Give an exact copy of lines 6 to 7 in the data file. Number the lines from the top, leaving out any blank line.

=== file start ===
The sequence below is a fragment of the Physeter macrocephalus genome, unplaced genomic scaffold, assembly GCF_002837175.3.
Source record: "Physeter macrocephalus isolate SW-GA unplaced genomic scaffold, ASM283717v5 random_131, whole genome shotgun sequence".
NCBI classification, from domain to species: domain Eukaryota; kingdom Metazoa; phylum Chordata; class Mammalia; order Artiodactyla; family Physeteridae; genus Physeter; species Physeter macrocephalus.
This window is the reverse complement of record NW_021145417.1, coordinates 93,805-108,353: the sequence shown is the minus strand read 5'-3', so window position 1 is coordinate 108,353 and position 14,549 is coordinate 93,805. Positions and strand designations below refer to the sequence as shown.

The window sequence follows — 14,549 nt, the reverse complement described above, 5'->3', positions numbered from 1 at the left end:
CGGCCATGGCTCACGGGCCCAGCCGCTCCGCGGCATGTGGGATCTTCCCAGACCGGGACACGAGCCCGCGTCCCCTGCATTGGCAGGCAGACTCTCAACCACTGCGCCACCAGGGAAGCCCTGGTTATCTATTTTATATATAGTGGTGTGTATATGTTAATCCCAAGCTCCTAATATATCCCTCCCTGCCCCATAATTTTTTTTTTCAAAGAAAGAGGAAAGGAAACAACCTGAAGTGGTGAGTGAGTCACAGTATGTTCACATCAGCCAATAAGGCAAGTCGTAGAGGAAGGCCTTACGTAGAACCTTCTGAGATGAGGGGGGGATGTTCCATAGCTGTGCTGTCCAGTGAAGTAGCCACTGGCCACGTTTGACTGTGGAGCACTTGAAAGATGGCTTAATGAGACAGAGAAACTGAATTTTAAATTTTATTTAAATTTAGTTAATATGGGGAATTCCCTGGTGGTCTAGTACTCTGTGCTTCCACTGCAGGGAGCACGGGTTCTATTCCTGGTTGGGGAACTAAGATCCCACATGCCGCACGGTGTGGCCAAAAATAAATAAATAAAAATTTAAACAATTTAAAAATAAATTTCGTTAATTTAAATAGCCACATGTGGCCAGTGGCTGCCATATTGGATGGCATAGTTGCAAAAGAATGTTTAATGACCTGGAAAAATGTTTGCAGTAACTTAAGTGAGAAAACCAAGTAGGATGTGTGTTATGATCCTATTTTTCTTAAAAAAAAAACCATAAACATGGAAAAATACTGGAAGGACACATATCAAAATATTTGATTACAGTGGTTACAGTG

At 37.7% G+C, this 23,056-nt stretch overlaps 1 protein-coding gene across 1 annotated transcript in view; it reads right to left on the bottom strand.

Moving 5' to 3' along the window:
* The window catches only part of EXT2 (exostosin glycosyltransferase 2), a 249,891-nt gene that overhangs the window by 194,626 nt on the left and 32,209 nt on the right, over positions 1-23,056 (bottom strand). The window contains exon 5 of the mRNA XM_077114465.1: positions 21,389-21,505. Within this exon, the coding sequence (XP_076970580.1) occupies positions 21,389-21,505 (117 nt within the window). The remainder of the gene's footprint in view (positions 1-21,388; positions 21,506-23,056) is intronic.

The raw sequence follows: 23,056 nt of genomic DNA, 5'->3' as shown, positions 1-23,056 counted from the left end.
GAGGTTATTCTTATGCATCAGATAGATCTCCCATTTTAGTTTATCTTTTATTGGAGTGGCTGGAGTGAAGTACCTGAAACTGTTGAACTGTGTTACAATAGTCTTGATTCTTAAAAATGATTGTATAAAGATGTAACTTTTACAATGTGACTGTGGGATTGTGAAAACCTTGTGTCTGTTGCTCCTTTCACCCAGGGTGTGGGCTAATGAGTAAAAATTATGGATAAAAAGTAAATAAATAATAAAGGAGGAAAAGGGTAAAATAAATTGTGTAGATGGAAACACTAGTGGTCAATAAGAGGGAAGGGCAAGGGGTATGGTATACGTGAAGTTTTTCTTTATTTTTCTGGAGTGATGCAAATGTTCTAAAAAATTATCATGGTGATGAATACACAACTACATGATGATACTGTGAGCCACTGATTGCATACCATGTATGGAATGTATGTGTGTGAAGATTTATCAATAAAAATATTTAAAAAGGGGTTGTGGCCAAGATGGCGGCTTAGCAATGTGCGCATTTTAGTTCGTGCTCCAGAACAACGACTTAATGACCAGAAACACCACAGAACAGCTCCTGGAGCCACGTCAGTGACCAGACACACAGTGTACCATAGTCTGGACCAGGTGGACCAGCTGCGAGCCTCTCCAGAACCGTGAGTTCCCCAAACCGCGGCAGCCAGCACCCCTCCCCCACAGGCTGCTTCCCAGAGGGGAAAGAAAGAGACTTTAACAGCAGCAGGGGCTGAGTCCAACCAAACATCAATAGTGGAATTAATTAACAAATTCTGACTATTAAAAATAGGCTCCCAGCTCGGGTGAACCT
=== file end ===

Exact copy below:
CGGCCATGGCTCACGGGCCCAGCCGCTCCGCGGCATGTGGGATCTTCCCAGACCGGGACACGAGCCCGCGTCCCCTGCATTGGCAGGCAGACTCTCAACCACTGCGCCACCAGGGAAGCCCTGGTTATCTATTTTATATATAGTGGTGTGTATATGTTAATCCCAAGCTCCTAATATATCCCTCCCTGCCCCATAATTTTTTTTTTCAAAGAAAGAGGAAAGGAAACAACCTGAAGTGGTGAGTGAGTCACAGTATGTTCACATCAGCCAATAAGGCAAGTCGTAGAGGAAGGCCTTACGTAGAACCTTCTGAGATGAGGGGGGGATGTTCCATAGCTGTGCTGTCCAGTGAAGTAGCCACTGGCCACGTTTGACTGTGGAGCACTTGAAAGATGGCTTAATGAGACAGAGAAACTGAATTTTAAATTTTATTTAAATTTAGTTAATATGGGGAATTCCCTGGTGGTCTAGTACTCTGTGCTTCCACTGCAGGGAGCACGGGTTCTATTCCTGGTTGGGGAACTAAGATCCCACATGCCGCACGGTGTGGCCAAAAATAAATAAATAAAAATTTAAACAATTTAAAAATAAATTTCGTTAATTTAAATAGCCACATGTGGCCAGTGGCTGCCATATTGGATGGCATAGTTGCAAAAGAATGTTTAATGACCTGGAAAAATGTTTGCAGTAACTTAAGTGAGAAAACCAAGTAGGATGTGTGTTATGATCCTATTTTTCTTAAAAAAAAAACCATAAACATGGAAAAATACTGGAAGGACACATATCAAAATATTTGATTACAGTGGTTACAGTG

At 37.7% G+C, this 23,056-nt stretch overlaps 1 protein-coding gene across 1 annotated transcript in view; it reads right to left on the bottom strand.